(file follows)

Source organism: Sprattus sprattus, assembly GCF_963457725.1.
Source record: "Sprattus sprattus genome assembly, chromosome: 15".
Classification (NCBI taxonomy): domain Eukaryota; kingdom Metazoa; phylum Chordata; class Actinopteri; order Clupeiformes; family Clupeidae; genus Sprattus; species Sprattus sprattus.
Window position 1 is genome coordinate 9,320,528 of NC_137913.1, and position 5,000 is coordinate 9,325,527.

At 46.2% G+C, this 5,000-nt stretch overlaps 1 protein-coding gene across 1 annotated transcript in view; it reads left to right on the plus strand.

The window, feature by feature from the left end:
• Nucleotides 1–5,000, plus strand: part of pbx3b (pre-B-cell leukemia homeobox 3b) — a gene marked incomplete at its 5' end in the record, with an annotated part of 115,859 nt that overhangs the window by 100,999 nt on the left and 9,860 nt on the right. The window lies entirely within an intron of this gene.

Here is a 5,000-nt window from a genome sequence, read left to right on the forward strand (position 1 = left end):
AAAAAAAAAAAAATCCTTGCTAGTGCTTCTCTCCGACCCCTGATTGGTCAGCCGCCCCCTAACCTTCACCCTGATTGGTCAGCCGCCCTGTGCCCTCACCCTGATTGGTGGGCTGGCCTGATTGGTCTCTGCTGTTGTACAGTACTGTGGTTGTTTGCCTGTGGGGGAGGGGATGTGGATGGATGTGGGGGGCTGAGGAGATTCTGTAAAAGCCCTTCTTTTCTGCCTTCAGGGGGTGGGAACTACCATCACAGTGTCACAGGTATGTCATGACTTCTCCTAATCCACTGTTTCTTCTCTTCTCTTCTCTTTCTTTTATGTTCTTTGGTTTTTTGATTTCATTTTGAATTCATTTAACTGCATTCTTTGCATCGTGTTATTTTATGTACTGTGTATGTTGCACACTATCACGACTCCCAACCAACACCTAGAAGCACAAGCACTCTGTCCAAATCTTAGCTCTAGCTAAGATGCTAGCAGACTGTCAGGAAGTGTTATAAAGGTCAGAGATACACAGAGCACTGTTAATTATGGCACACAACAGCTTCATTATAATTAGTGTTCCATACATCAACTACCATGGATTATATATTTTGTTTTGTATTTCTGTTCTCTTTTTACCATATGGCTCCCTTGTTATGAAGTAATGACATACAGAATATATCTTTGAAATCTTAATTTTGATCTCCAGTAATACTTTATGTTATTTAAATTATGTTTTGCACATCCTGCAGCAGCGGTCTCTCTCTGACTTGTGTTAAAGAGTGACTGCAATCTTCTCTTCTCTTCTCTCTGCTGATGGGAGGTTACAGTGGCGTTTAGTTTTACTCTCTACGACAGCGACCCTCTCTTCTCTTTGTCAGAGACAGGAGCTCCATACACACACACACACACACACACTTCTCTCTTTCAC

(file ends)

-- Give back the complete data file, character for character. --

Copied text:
Source organism: Sprattus sprattus, assembly GCF_963457725.1.
Source record: "Sprattus sprattus genome assembly, chromosome: 15".
Classification (NCBI taxonomy): domain Eukaryota; kingdom Metazoa; phylum Chordata; class Actinopteri; order Clupeiformes; family Clupeidae; genus Sprattus; species Sprattus sprattus.
Window position 1 is genome coordinate 9,320,528 of NC_137913.1, and position 5,000 is coordinate 9,325,527.

At 46.2% G+C, this 5,000-nt stretch overlaps 1 protein-coding gene across 1 annotated transcript in view; it reads left to right on the plus strand.

The window, feature by feature from the left end:
• Nucleotides 1–5,000, plus strand: part of pbx3b (pre-B-cell leukemia homeobox 3b) — a gene marked incomplete at its 5' end in the record, with an annotated part of 115,859 nt that overhangs the window by 100,999 nt on the left and 9,860 nt on the right. The window lies entirely within an intron of this gene.

Here is a 5,000-nt window from a genome sequence, read left to right on the forward strand (position 1 = left end):
AAAAAAAAAAAAATCCTTGCTAGTGCTTCTCTCCGACCCCTGATTGGTCAGCCGCCCCCTAACCTTCACCCTGATTGGTCAGCCGCCCTGTGCCCTCACCCTGATTGGTGGGCTGGCCTGATTGGTCTCTGCTGTTGTACAGTACTGTGGTTGTTTGCCTGTGGGGGAGGGGATGTGGATGGATGTGGGGGGCTGAGGAGATTCTGTAAAAGCCCTTCTTTTCTGCCTTCAGGGGGTGGGAACTACCATCACAGTGTCACAGGTATGTCATGACTTCTCCTAATCCACTGTTTCTTCTCTTCTCTTCTCTTTCTTTTATGTTCTTTGGTTTTTTGATTTCATTTTGAATTCATTTAACTGCATTCTTTGCATCGTGTTATTTTATGTACTGTGTATGTTGCACACTATCACGACTCCCAACCAACACCTAGAAGCACAAGCACTCTGTCCAAATCTTAGCTCTAGCTAAGATGCTAGCAGACTGTCAGGAAGTGTTATAAAGGTCAGAGATACACAGAGCACTGTTAATTATGGCACACAACAGCTTCATTATAATTAGTGTTCCATACATCAACTACCATGGATTATATATTTTGTTTTGTATTTCTGTTCTCTTTTTACCATATGGCTCCCTTGTTATGAAGTAATGACATACAGAATATATCTTTGAAATCTTAATTTTGATCTCCAGTAATACTTTATGTTATTTAAATTATGTTTTGCACATCCTGCAGCAGCGGTCTCTCTCTGACTTGTGTTAAAGAGTGACTGCAATCTTCTCTTCTCTTCTCTCTGCTGATGGGAGGTTACAGTGGCGTTTAGTTTTACTCTCTACGACAGCGACCCTCTCTTCTCTTTGTCAGAGACAGGAGCTCCATACACACACACACACACACACACTTCTCTCTTTCAC